Texas has come a long way as one of the most conservative states historically against cannabis, and now they will soon have a functioning medical marijuana program. After legalizing medical marijuana in 2015 as part of the Compassionate Use Act, patients with intractable epilepsy will be able to purchase low-THC cannabis products. The state chose to only permit 3 companies to grow and sell the plant, 2 of which have been approved to begin cultivation. Last week one of the approved growers announced they will begin cultivating their first crop immediately but there may be a problem getting doctors to approve patients. Language in the bill to legalize medical marijuana requires doctors to "prescribe" to patients, but every other state's laws instead say "recommend" due to the federal classification of cannabis not allowing for prescriptions. So it's currently unclear how the state program will proceed or if doctors will be able to participate at all.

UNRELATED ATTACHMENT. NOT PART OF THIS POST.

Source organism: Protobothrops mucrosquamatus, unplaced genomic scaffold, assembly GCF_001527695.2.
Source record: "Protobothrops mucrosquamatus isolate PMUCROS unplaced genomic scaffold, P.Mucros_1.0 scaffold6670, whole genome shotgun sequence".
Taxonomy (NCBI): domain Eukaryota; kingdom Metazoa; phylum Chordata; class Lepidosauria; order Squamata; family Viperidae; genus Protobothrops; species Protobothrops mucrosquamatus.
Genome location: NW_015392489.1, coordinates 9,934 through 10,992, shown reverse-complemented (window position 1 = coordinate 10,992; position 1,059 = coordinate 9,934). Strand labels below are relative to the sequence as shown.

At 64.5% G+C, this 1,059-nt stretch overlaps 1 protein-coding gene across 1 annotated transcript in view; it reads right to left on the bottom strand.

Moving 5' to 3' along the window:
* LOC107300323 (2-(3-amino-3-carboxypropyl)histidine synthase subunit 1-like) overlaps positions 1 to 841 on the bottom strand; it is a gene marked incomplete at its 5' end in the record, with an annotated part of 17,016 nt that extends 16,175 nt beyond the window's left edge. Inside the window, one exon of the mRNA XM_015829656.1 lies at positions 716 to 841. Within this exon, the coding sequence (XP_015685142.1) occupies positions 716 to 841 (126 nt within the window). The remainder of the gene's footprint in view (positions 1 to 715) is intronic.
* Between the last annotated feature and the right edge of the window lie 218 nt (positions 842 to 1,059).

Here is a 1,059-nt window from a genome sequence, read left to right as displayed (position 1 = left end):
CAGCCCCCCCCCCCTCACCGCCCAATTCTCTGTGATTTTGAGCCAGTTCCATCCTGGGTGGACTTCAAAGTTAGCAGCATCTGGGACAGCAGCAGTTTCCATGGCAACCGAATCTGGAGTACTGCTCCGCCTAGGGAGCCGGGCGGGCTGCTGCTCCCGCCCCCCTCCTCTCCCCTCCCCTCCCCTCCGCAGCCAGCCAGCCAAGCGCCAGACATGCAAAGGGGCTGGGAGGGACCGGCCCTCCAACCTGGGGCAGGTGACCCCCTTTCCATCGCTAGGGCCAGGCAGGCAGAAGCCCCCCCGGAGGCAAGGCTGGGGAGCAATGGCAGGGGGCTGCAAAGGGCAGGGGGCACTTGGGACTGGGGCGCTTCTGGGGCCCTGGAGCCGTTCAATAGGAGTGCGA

Texas legalized medical marijuana in 2015 as part of the Compassionate Use Act. The DPS has been setting up a regulatory structure for the program ever since, with the goal of providing medicine to patients by early 2018.
The Texas program is one of the strictest in the country. It’s open only to people with intractable epilepsy and only allows for medicine low in THC, the main psychoactive component in cannabis. This “low-THC” model has become popular in states that were historically skeptical of medical marijuana reform, including Alabama, Georgia and Florida.